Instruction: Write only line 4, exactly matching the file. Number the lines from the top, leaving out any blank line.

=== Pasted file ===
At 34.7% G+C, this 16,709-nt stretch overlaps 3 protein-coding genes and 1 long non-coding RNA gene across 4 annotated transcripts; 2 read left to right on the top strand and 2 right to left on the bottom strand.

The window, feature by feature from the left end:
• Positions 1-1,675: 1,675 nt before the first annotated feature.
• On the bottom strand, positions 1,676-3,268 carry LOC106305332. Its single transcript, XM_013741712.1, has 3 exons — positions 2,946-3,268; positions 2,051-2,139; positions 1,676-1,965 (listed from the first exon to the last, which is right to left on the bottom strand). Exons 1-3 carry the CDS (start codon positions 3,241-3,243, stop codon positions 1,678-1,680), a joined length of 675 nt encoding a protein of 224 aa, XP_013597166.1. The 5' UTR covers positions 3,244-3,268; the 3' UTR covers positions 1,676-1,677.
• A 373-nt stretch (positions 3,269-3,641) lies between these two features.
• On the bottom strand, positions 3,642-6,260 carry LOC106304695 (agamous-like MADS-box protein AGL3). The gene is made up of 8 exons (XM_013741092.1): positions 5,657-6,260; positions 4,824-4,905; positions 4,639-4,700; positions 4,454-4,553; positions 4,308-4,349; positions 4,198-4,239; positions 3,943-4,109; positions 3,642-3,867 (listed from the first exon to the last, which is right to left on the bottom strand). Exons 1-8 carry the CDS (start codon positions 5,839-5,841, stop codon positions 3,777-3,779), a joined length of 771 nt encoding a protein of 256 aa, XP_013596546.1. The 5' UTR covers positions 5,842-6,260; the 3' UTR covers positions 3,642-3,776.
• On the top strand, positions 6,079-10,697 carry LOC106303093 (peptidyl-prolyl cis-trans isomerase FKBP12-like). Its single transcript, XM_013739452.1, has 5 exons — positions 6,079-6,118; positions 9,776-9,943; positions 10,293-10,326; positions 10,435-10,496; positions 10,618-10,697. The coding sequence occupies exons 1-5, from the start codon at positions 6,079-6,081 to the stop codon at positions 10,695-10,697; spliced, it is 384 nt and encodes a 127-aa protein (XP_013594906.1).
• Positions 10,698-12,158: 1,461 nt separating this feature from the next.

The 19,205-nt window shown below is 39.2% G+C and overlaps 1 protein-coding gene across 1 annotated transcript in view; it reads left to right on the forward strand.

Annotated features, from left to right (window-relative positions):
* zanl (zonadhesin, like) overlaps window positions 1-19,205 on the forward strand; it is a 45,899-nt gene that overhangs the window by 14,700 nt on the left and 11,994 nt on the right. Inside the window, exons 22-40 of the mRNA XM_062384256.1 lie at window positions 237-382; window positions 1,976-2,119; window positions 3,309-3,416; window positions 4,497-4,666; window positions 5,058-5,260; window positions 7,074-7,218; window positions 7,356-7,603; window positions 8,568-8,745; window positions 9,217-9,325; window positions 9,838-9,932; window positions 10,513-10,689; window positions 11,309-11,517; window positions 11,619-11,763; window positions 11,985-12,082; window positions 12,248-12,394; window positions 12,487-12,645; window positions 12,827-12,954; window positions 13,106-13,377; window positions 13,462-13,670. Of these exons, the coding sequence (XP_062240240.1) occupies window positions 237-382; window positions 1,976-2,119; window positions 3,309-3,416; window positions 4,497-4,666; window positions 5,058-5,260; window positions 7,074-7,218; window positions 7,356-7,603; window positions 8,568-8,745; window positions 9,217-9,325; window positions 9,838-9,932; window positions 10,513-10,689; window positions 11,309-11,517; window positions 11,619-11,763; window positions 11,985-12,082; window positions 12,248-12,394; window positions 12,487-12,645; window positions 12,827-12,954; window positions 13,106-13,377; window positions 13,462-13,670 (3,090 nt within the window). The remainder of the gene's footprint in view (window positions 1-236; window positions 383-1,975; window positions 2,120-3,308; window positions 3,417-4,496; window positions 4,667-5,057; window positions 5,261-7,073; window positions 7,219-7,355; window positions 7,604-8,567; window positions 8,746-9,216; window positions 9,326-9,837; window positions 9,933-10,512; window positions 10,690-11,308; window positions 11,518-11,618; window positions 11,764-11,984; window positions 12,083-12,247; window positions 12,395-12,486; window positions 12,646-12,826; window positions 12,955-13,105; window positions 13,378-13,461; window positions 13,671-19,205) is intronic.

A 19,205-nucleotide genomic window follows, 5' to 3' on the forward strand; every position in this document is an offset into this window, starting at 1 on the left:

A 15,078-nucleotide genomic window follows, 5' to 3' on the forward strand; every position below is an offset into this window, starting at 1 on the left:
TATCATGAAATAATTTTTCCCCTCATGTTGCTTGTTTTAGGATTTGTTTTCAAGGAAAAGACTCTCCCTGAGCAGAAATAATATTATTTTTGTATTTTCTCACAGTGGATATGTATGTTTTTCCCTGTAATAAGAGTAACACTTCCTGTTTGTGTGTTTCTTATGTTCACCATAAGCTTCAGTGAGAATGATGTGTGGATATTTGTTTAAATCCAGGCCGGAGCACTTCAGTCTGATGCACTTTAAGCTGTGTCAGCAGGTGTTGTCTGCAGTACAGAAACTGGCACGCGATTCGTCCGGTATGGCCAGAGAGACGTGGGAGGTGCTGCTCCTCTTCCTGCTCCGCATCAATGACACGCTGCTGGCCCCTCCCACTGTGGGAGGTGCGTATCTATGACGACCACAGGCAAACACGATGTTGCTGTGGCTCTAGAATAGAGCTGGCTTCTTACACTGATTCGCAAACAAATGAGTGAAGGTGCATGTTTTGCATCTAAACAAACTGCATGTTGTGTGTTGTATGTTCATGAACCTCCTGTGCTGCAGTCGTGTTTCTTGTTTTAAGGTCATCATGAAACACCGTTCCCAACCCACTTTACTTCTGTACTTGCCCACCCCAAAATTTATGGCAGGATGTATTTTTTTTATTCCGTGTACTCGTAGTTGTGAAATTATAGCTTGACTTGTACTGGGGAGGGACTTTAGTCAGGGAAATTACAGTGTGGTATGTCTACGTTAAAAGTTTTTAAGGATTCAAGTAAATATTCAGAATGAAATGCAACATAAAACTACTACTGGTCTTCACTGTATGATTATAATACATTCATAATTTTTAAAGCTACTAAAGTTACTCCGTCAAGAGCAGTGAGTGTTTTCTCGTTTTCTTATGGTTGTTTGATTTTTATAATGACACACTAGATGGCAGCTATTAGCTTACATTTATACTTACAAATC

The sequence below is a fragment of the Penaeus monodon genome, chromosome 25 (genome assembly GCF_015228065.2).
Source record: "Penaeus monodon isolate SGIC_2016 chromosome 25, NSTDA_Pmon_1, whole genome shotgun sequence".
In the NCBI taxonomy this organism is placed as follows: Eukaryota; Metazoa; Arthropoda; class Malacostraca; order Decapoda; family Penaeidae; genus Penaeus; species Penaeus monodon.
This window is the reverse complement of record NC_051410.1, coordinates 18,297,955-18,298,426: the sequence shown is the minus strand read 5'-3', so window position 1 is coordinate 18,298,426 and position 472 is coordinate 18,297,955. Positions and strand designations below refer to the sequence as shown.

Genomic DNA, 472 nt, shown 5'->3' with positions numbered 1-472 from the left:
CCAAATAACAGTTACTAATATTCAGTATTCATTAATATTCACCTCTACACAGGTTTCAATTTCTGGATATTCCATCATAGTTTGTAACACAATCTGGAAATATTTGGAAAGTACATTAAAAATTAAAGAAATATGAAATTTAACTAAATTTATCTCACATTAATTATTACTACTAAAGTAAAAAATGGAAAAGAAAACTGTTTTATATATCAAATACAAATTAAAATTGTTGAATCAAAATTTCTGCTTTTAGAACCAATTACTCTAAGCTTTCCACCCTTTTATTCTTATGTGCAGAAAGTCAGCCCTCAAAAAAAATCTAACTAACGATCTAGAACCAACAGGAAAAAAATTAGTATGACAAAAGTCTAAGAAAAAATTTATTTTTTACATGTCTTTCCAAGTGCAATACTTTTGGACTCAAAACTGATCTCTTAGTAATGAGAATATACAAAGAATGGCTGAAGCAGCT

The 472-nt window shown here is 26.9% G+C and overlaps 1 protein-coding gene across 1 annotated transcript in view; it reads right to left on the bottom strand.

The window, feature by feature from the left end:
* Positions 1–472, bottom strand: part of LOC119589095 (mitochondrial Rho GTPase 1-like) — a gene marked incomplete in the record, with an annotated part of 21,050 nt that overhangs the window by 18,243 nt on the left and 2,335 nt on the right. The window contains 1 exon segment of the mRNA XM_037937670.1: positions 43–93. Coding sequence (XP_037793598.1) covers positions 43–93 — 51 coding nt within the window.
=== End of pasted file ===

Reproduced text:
• On the bottom strand, positions 1,676-3,268 carry LOC106305332. Its single transcript, XM_013741712.1, has 3 exons — positions 2,946-3,268; positions 2,051-2,139; positions 1,676-1,965 (listed from the first exon to the last, which is right to left on the bottom strand). Exons 1-3 carry the CDS (start codon positions 3,241-3,243, stop codon positions 1,678-1,680), a joined length of 675 nt encoding a protein of 224 aa, XP_013597166.1. The 5' UTR covers positions 3,244-3,268; the 3' UTR covers positions 1,676-1,677.